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The Republican Party's Wacko Birds are Also Its Policy Wonks

Drew Angerer/Getty Images New/Getty Images

Frank Rich has a somewhat surprising essay in New York magazine in which he makes the case that Rand Paul has been an important and valuable presence in the Senate. Rich concedes that Paul would make a dreadful president—"a Paul presidency would be a misfortune for the majority of Americans who would be devastated by his regime of minimalist government"—but he congratulates Paul for enunciating views on foreign policy and civil liberties which are not only sensible, but which are also, in some cases, close to the American mainstream. Additionally, he salutes Paul's push to change mandatory minimum drug sentences, one of those common sense domestic policies that always seems to elude both parties. (The foreign policy equivalent would be Paul's call for a halt in aid to post-coup Egypt, which was greeted with outrage but eventually echoed by John McCain and others).

Rich's piece makes a nice companion to Ross Douthat's interesting op-ed in The New York Times on Sunday. Douthat's argument is essentially that there have been some important policy proposals from Republicans since the 2012 election. There has also been a good dose of lunacy concerning things like Obamacare, the budget, and the debt ceiling. The problem for the GOP, Douthat argues, is that the same people are behind both developments. Mike Lee has proposed tax reform, David Vitter has called for a banking reform bill, and Rand Paul offered the ideas that Rich applauds. 

Douthat is understandably harsh on this wing of the GOP because he recognizes that its members are their own worst enemy. As he puts it:

Despite the best efforts of the Lee tax plan's admirers, the party's populists didn’t make headlines last week on that issue. Instead, Lee and Paul were in the news — with the ubiquitous, less innovative junior senator from Texas, Ted Cruz — because they're part of the so-called "defund Obamacare" effort, an elaborate game of make-believe in which Republicans are supposed to pretend, for the sake of political leverage, that they’ll actually shut down the government if the president refuses to go along with the repeal of his own signature legislative achievement...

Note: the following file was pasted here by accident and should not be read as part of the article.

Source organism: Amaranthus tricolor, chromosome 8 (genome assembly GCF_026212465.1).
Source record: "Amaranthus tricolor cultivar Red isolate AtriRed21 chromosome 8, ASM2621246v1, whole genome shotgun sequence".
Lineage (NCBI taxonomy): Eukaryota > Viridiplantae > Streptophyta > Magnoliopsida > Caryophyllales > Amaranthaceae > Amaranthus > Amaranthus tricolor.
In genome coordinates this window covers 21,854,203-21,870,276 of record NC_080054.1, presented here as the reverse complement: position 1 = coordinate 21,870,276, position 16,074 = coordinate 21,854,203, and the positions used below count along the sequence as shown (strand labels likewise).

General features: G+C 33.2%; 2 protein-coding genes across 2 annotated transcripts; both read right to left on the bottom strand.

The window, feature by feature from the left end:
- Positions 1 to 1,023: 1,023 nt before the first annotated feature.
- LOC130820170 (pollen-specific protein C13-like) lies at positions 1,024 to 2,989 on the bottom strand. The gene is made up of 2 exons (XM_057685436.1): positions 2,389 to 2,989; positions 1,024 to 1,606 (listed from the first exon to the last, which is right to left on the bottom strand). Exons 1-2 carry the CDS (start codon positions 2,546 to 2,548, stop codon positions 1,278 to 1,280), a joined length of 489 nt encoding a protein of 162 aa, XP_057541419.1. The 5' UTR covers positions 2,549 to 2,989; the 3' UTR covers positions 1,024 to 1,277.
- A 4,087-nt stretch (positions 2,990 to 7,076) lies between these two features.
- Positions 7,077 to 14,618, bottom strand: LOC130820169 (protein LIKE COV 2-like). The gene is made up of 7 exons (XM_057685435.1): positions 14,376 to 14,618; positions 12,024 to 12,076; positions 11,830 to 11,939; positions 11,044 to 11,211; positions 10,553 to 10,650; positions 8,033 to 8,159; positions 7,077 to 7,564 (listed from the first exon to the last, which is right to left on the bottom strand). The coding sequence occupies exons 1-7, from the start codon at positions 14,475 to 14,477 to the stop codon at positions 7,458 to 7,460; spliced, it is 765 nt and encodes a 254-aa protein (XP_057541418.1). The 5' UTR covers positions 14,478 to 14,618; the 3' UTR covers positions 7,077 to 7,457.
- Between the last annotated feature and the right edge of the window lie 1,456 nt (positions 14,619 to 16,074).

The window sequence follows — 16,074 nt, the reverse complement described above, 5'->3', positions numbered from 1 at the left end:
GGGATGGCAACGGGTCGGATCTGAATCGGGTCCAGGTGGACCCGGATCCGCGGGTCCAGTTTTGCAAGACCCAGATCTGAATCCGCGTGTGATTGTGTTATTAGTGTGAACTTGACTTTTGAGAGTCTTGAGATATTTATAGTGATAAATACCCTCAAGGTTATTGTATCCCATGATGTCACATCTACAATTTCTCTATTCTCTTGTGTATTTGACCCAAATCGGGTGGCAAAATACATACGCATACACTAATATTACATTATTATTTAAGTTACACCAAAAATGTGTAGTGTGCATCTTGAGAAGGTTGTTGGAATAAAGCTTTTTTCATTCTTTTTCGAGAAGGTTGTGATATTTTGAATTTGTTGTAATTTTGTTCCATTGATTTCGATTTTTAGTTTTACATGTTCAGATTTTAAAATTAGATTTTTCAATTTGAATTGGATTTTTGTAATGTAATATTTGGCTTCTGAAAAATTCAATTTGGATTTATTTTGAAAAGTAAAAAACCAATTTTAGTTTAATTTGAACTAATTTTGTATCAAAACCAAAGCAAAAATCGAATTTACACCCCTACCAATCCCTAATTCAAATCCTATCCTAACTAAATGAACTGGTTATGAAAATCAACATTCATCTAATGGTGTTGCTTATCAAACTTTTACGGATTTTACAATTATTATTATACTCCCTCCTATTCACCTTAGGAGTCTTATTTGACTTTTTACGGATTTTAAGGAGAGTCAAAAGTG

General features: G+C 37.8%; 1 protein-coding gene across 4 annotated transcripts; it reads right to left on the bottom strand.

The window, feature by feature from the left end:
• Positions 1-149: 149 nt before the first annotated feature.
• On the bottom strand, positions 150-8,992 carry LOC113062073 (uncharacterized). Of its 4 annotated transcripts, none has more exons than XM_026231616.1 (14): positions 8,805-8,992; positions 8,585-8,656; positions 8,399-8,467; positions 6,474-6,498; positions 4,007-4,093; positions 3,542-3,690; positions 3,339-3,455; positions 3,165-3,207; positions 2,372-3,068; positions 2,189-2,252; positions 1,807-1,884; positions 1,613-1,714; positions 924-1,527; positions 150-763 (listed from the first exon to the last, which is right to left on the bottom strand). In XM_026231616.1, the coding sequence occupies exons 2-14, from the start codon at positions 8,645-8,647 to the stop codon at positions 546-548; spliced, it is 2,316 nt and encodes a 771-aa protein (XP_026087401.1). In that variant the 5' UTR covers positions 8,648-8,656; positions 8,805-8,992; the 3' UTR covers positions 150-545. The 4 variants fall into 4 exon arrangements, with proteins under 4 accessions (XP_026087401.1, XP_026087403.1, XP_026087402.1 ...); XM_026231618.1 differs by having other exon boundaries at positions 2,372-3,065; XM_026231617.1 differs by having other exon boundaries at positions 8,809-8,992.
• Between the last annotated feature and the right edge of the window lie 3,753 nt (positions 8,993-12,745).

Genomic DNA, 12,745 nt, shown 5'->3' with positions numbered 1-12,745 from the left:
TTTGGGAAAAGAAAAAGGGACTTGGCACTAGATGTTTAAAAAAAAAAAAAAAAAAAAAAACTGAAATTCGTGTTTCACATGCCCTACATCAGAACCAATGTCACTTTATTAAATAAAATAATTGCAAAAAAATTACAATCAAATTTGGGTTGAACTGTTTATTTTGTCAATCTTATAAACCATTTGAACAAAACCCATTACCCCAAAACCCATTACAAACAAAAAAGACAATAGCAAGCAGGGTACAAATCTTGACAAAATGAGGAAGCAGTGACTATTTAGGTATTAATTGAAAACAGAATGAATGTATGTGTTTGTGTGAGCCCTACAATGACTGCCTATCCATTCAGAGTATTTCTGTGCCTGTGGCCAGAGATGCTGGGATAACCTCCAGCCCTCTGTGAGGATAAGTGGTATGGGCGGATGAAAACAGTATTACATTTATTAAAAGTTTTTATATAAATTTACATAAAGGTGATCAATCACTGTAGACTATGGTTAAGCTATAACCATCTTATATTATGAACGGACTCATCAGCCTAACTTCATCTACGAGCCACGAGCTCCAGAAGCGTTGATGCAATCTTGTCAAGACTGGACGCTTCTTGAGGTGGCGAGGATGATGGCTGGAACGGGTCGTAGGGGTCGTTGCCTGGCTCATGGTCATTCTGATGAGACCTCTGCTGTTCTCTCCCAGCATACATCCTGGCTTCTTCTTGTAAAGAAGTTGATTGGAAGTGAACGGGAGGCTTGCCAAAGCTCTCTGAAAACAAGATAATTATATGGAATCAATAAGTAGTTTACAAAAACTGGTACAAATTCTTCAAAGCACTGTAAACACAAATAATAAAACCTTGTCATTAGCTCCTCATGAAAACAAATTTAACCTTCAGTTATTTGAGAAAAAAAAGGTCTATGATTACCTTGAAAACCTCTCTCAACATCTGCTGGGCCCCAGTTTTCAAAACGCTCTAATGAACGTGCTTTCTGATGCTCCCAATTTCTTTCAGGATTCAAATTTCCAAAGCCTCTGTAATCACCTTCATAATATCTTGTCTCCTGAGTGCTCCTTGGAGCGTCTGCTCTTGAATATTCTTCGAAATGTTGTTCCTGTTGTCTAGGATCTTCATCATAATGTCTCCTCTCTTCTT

Hence the widespread view — shared by concerned liberals, chin-stroking moderates, and many Congressional Republicans, I'm sure — that Cruz and Paul and Lee and their compatriots need to be crushed for the Republican Party to become effective and responsible again.

The question therefore arises: is this a coincidence? Is there a reason for this apparent paradox? Here is Douthat's explanation:

The trouble is that if John Boehner and Mitch McConnell could somehow crush the populists (and they can't), they would also be crushing the best hope for conservative policy reform. That's because, for now at least, the same incentives that shape the "bad populism" of the defund movement are also shaping the "good populism" that wants to end farm subsidies or reform drug sentencing or break up banks or cut taxes on families.

Their willingness to engage in theatrical confrontations with President Obama, for instance, is part of what lends figures like Paul and Lee and Vitter the credibility to experiment with ideas from outside the Reagan-era box. And their arm's-length relationship to Wall Street and K Street makes them both more irresponsible on issues like a government shutdown and more open to new ideas on taxes, financial reform, corporate welfare, etc.

This seems correct, but is also not stated strongly enough. No, it isn't a coincidence that these ideas are coming from people with an "arm's-length" relationship to the party's funding base. The explanation is that the GOP's funding base and establishment powerbrokers are intentionally uninterested in creative policy solutions. Douthat and his ilk support things like family-friendly tax reform; most of the Party is actively opposed to any even mildly redistributionist scheme, except those that redistribute wealth upwards. (This isn't a point against Douthat, but it seems pretty clear that the populist reformers themselves don't agree on a lot: It is hard to imagine Paul getting behind Lee's tax proposal, for instance).

Douthat ends his piece by writing:

Obviously Republicans should be seeking a way to have the good without the bad: the innovation without the risky brinkmanship, the fresh ideas without the staged confrontations. But for now, they're stuck dealing with a populism that resembles Homer Simpson's description of his beloved beer: It's both the cause of, and the solution to, all of their problems.

Alas, the Party's real problem is much bigger than this.The real problem is that it's very difficult for ideas to come from within. This is a structural problem which shows no signs of being fixed anytime soon.